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  • Is Government Motors Lying About Its New Electric Car?

    The American taxpayer owned General Motors recently announced that its 2011 Chevrolet Volt will get 230 miles per gallon. While the Obama administration has repeatedly claimed it has “no interest” in running GM, from literally its first day as majority owner of the car maker the White House has been bragging about its ability to direct GM to make smaller cars in idled union factories.

    But now along comes Consumer Reports to throw some cold water on GM’s latest eco-friendly claims:

    In the end, 230 mpg might be the exaggeration of the “century.” If you are a cyclist like I am, you may have heard about doing a “century,” riding 100 miles. But imagine that after you rode that distance, you found out that some agency has devised a way to calculate your ride as 230 miles based on the ratio of your front sprocket to wheel diameter, wind resistance, and the solar load on your front forks. Would you tell everyone that you rode 100 miles? Or would you say that you rode 230 miles based on a “draft” measurement that you can’t really talk about?

    New Geography
    ‘s Wendell Cox adds:

    Now there is nothing to be ashamed about 60 miles per gallon, unless, that is, you have claimed 230 miles per gallon. Regrettably, General Motors, which could have claimed a great environmental advance, has diminished it by failing to “level” with the public. This kind of public relations will not help a company whose performance has cost it market share for well over a generation.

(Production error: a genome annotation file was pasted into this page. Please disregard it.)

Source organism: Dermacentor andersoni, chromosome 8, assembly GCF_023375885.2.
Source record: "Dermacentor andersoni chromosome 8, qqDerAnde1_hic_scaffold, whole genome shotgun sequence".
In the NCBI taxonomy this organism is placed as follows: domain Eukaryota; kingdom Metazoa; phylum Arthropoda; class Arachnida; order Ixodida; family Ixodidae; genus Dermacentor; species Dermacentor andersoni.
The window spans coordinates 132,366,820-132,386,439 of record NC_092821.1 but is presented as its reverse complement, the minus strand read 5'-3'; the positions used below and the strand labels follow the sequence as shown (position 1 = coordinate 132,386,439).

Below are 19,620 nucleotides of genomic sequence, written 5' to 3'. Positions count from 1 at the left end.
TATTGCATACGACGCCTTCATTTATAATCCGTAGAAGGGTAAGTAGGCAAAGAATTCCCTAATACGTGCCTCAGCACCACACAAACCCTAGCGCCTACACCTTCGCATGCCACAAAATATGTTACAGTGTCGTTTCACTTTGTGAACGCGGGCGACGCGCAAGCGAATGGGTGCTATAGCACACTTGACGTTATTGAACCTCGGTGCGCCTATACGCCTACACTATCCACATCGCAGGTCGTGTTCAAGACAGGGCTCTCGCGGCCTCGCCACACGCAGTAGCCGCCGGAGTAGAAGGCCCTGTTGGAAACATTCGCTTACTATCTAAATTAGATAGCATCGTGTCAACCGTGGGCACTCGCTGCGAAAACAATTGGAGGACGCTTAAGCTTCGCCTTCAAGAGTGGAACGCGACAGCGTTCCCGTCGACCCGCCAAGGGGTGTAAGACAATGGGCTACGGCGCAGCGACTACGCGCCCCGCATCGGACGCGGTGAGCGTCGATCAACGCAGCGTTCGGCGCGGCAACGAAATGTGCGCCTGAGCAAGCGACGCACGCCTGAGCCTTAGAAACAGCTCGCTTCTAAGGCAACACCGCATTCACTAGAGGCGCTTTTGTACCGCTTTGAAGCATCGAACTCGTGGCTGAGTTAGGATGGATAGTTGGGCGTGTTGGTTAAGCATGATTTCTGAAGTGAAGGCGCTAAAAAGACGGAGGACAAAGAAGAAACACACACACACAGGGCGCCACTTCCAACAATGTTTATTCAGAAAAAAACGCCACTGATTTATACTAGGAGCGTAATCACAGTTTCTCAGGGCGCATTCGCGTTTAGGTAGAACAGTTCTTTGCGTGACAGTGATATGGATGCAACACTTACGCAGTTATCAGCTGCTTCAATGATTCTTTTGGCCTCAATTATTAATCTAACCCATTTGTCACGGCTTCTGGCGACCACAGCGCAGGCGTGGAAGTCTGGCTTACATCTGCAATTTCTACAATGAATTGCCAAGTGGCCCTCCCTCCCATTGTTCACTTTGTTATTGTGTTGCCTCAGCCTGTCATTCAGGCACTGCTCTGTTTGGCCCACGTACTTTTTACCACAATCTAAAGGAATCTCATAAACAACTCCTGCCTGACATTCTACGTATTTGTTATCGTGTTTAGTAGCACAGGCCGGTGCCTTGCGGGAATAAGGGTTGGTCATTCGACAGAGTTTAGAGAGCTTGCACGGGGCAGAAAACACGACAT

Posted in Energy [slideshow_deploy]

    2 Responses to Is Government Motors Lying About Its New Electric Car?

    1. R. McLaughlin, Vanco says:

      GM has excellent engineering capacity if left alone by the CFO's , CEO's and politicians. The Chevy Volt is a gutsy move and demonstrates the best of American innovation. GM should be applauded for its efforts. Instead politics will hinder the development process of this exciting vehicle.

      Remember that most people statistically drive less than 40 miles per day. Many Volt owners may rarely use any gasoline. Remember, gasoline vehicles put 15% of their fuel energy to the wheels; electric vehicles put 80% to the wheels.

    2. Mark, Virginia says:

      First of all: any claims of 230 miles to the gallon on this electric car are bold face lies. Just as the previous commenter’s is wrong with their assertion the car can be driven for 40 miles without using any gasoline. Gasoline is a fuel, as are oil, coal, and diesel. Electricity is “energy” that is derived from fuel. The electricity from the outlet where the car is charge was generated by burning a verity of fuels; coal, oil, atomic energy, and diesel. So fuel was consumed to charge the batteries that propel the car.

      To properly determine the cars fuel efficiency, the amount of electric energy required to carry the car 40 miles should be measured. That energy can be converted into gallons of diesel from statistics maintained by the local electric company. (i.e. how much diesel fuel would the power company need to burn to generate that much electricity) That fuel consumption should be used in determining the cars fuel mileage.

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